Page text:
When Apple recently won a high-profile adjudication against a small UK company in a dispute about the ownership of a domain name, the decision provided food for thought for businesses trading or looking to set up shop on the internet.
The case centred on the registration by CyberBritain Holdings of the www.itunes.co.uk internet domain. Despite the domain having been registered two months before the launch of Apple's own site, www.itunes.com, Nominet - the UK body responsible for ruling on such disputes - concluded the computer giant had brand rights and found in its favour.
So does this mean that the principle of "finders keepers" does not apply to domain name registrations? It is certainly finders keepers at the outset. All that has to be done is to check that the selected name is still available, and then register it.
Things get more complicated when the successful registrant receives a notice from another party alleging a better claim to the domain name. Where an amicable agreement is not reached, matters may proceed to court or be decided under a dispute resolution policy.
Nominet rules on disputes concerning .uk registrations. To succeed, anyone applying for the transfer of the registration must show they have similar or identical rights to the registered domain name: for example, a trademark or established trading name. They must also show the registration was "abusive", by demonstrating, for instance, that the domain was registered in a bid to sell it to the complainer.
In the Apple case, the domain name was handed over because of CyberBritain's "bad faith" in using it merely to redirect users to another of its sites, having previously tried to sell the registration to Apple for £50,000.
For top-level domains, such as .com, the dispute procedure is governed by the Uniform Dispute Resolution Policy (UDRP), which is administered by the Internet Corporation for Assigned Names and Numbers. The essential points to consider here are whether the domain name in question is identical or similar to the complainant's trademark; whether the company that has registered the domain has a legitimate interest in the name; and whether there is a suggestion of bad faith behind the registration. If the expert finds for the complainant on all three points, the domain name will be transferred.
Although both these procedures are used widely, they are not law and occasionally the courts have departed from their approach. Most notably, this happened in the "sucks" cases, where a well-known, trademarked name was registered with the suffix "sucks" in a bid to undermine the relevant company.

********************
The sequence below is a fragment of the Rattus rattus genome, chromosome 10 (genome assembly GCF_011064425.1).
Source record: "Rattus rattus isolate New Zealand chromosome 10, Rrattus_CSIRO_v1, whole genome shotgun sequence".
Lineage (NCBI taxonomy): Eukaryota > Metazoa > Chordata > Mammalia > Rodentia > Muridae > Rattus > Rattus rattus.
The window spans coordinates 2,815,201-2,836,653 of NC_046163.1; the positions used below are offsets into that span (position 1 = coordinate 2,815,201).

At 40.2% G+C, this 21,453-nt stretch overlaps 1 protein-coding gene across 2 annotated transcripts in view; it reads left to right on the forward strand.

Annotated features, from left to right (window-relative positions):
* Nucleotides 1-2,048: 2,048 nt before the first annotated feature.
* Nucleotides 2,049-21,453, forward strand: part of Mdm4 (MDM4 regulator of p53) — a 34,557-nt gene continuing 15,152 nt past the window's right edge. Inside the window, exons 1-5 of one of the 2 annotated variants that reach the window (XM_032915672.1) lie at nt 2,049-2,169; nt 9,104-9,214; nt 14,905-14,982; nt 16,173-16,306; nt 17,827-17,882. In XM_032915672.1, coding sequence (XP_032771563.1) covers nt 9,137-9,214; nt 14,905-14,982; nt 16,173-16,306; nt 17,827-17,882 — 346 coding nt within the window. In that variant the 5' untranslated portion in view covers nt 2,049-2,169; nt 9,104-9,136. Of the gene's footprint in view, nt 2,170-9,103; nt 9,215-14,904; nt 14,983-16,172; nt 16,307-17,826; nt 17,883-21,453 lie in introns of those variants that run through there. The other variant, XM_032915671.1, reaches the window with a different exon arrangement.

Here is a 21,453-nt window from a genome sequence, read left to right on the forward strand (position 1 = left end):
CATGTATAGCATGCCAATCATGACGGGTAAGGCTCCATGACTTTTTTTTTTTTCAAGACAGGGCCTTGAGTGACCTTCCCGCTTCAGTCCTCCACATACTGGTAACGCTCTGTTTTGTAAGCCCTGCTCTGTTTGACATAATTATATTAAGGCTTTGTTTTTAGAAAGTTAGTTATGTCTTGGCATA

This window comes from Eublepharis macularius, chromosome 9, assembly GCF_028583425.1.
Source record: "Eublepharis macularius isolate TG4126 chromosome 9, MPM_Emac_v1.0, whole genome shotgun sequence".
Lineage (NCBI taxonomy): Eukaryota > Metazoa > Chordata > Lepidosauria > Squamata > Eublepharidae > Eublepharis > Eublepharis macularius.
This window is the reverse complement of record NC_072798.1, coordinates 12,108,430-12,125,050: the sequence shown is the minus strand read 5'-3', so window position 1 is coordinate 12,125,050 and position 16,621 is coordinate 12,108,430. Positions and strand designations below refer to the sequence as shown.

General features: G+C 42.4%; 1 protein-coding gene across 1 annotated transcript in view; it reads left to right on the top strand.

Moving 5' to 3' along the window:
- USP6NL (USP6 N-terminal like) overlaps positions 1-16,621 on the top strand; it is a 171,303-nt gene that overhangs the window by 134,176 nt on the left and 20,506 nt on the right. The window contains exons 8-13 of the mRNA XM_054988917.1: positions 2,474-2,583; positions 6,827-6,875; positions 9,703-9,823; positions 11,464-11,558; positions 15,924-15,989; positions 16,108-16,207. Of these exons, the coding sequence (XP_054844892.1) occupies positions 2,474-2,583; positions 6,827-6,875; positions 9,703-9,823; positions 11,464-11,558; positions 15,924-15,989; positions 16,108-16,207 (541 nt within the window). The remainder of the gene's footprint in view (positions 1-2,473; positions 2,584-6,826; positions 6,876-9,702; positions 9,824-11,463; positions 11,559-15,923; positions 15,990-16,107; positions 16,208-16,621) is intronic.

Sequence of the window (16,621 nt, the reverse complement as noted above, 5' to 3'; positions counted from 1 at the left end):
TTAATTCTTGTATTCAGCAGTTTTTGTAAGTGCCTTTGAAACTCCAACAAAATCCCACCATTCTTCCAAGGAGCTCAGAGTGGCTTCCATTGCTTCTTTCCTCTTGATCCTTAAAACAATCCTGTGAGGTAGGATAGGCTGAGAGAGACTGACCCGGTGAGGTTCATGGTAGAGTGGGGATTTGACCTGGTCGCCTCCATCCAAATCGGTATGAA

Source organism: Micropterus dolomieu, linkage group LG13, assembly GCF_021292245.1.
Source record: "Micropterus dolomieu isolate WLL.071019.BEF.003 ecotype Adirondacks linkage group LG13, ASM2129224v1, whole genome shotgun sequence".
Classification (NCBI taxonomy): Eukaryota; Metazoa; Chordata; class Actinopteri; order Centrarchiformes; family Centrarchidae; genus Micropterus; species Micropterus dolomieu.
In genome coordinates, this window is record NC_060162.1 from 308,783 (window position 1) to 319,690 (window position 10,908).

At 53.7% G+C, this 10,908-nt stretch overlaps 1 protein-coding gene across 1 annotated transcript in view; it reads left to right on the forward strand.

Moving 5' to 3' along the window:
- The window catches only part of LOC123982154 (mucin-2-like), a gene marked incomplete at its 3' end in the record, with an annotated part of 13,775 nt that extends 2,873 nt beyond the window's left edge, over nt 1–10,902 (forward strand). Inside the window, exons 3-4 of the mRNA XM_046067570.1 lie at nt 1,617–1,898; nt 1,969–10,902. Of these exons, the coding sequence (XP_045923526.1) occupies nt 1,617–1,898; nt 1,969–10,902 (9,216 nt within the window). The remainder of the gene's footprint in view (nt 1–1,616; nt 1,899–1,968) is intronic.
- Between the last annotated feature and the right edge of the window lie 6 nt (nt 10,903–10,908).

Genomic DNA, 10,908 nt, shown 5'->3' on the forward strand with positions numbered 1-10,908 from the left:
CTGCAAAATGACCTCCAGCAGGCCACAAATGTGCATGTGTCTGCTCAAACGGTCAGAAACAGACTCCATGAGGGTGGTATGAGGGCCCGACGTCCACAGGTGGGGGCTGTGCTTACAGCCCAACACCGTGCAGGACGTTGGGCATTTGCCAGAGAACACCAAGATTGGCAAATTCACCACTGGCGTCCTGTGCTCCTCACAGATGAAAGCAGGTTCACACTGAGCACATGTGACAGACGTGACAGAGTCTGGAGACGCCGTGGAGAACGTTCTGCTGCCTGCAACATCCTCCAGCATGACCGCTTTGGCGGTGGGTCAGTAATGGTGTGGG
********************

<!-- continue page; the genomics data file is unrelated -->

The practice under the UDRP has been to order the handover of such sites to their respective trademark owners, but a US court recently declined to do this. It argued the site, as registered, was not a commercial one and so could not be said to be infringing the trademark owner's rights. This differing viewpoint from that under the UDRP can lead to confusion.
Protecting chosen names
Although the element of bad faith meant CyberBritain Holdings lost its right to the itunes registration, it raised the question of what companies should consider when setting up a website. How can they protect their chosen name, especially when they may be unaware of new services that have yet to be launched?
It is important to carefully consider the name being selected and conduct a search to ensure it is available. Think about why the name has been chosen - does it relate to a company product, to an established trading name, or its own trademark?
Another useful precaution is to conduct a search on the public registers to check the chosen name does not conflict with any marks already registered at the Patent Office or company names registered at Companies House. Although a match here will not necessarily rule out the domain name, it will highlight any potential clashes.
By following these simple steps, companies should be able to safeguard their domain name registration and strengthen their position in the event of an Apple-type challenge.
Gillian Cameron is a partner and IP specialist with corporate lawyers Maclay Murray & Spens